As we wave hello to 2021 – we welcome our new Colour of the Month to start the year. Get ready to travel with imagination with the intriguing Indigo Blue – also known as Japanese Blue.
INDIGO BLUE COLOR TREND
PSYCHOLOGY & FACTS
Indigo is a rich, dark purplish-blue colour between blue and violet on the visible spectrum.
The colour of intuition, perception and the higher mind. See it in the deep blue of the night sky and “superfood” blueberries, although rarely does the colour occur in nature; its symbolism is shrouded in intrigue.
Psychologists tell us that Indigo affects us by putting us in a concentration mindset. It promotes deep concentration during times of introspection and meditation, helping you to achieve deeper levels of consciousness.
Hand dyed Indigo Ombre Linen Shibori Source
Source – Stepped cloth saturation of Indigo dye pigment.
Indigo dye, with its distinctive blue colour, was historically a natural dye extracted from the leaves of the Indigofera plant. Indigo’s name gives its origin away; it simply means “the Indian” or “from India.”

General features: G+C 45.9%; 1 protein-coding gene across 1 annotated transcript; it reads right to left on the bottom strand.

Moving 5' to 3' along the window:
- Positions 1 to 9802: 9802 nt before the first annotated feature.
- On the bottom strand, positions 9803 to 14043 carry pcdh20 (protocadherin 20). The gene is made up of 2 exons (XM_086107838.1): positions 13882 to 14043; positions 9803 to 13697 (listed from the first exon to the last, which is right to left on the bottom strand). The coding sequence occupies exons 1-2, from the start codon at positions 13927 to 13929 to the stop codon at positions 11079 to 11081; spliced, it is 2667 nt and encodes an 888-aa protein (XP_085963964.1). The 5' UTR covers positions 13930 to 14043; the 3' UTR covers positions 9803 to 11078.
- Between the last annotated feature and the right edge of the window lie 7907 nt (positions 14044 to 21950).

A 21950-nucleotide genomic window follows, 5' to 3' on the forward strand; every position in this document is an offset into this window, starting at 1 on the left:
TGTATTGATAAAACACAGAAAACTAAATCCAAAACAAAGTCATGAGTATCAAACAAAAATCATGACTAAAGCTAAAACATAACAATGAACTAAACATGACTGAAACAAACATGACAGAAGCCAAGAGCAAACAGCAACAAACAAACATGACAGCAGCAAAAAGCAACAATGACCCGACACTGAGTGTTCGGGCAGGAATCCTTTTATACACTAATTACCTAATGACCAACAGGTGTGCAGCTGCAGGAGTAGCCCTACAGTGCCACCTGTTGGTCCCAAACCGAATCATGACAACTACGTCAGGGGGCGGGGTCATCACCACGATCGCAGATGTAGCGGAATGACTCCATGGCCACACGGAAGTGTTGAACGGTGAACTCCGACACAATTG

A tint as Old as Time – Indigo has a colourful past. Its use goes back centuries, with stories from cultures spread over the world. Captivating us for many generations: Indigo dye is an attractive colour and is one of the oldest dyes in the world. As early as 5000 years ago, our ancestors in India, East Asia, Egypt and most probably the Maya, used indigo to dye their clothes. They must have really adored this deep blue shade to go through the very demanding process necessary to achieve it.
Indigo was the foundation of the centuries-old textile traditions throughout West Africa: from the Tuareg nomads of Sahara to Cameroon, clothes dyed with indigo signified wealth.
|| Discover more: The beautiful indigo textiles from West Africa
From Indigo Dye to Denim
It is thought that the phrase “blue collar” workers might have originated as it was the common colour used to dye denim. Denim a hard-wearing cotton twill fabric, typically blue and used for jeans and other clothing. The word “denim” comes from a twill fabric called “Serge de Nîmes”, first woven in Nîmes, France.
Aizome traditional Japanese dying source
Indigo aka Japanese blue